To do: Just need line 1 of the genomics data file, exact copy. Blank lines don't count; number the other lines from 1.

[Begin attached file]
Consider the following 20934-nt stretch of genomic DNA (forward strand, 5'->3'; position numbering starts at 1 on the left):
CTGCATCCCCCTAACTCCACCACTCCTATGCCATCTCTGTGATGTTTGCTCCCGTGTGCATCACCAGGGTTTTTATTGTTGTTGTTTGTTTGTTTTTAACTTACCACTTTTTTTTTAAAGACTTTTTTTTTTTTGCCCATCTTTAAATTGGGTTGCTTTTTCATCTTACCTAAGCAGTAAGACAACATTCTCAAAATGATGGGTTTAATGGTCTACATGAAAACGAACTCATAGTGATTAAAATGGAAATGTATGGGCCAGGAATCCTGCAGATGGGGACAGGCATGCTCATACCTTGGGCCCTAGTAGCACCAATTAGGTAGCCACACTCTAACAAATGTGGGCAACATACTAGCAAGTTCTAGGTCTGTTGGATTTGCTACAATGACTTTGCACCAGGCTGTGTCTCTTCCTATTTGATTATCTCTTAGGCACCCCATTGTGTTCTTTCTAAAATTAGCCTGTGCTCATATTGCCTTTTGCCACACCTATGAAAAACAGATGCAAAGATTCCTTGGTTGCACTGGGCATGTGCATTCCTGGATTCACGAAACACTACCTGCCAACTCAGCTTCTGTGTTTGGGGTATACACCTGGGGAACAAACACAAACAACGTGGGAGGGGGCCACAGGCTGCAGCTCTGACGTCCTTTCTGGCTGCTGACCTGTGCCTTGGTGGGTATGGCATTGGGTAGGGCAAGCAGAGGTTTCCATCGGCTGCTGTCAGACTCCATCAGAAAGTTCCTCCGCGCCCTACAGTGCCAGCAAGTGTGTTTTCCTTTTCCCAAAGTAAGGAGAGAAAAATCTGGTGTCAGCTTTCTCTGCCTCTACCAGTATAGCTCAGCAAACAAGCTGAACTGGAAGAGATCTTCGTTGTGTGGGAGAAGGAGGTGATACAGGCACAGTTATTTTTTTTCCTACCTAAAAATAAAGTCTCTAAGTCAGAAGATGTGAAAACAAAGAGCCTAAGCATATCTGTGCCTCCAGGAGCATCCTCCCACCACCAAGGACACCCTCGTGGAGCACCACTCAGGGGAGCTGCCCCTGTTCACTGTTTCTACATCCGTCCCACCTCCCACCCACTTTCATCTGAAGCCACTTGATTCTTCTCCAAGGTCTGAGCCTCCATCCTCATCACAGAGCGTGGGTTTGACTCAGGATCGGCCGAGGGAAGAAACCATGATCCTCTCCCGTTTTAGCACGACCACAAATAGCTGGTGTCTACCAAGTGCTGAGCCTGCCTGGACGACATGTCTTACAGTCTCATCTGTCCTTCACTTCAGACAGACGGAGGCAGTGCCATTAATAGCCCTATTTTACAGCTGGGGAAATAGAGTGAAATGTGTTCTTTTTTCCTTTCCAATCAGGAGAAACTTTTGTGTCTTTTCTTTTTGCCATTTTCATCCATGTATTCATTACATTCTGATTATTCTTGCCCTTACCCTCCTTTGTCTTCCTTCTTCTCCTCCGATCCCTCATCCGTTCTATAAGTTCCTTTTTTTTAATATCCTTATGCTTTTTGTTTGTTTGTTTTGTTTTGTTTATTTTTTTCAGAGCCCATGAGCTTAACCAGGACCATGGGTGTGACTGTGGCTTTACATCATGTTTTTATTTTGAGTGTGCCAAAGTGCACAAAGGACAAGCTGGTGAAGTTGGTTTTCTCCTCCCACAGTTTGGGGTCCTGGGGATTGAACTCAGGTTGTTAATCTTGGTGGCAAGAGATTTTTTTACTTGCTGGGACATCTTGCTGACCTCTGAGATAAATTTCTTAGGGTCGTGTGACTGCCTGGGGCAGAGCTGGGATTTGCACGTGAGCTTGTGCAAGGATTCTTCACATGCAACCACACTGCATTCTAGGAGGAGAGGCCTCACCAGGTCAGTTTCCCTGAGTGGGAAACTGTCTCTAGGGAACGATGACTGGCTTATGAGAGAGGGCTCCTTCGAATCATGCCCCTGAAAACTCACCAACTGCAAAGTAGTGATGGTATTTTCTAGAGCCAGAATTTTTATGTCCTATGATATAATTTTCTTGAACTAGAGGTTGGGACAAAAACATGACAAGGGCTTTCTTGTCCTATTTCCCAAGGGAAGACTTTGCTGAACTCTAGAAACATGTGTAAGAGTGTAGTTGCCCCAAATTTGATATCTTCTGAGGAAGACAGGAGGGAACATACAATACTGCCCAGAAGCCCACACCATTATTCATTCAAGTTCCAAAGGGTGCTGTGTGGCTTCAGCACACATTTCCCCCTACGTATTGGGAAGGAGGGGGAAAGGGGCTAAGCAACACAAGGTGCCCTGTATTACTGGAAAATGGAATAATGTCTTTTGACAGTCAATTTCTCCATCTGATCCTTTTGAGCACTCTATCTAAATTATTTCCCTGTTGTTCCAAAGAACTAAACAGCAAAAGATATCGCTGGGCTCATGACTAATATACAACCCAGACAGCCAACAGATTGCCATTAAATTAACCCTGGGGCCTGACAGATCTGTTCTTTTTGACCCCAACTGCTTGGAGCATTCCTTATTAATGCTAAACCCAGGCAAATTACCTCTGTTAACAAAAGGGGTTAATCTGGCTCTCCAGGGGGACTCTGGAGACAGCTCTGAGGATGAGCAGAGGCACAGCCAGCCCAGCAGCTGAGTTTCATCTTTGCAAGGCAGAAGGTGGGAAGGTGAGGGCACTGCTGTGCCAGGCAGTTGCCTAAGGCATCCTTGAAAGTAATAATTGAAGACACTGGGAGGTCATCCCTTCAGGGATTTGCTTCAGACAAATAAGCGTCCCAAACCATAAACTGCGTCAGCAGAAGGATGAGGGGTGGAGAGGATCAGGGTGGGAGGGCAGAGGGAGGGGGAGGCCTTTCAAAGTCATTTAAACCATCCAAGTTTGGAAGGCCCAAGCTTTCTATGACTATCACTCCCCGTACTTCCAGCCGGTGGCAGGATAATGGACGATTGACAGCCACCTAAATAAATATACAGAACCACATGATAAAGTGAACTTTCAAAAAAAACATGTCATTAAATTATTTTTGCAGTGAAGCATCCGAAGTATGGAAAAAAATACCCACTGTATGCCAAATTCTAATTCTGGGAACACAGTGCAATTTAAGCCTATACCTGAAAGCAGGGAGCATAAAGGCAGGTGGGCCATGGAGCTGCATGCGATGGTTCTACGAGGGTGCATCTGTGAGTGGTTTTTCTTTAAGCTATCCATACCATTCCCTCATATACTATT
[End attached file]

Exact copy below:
Consider the following 20934-nt stretch of genomic DNA (forward strand, 5'->3'; position numbering starts at 1 on the left):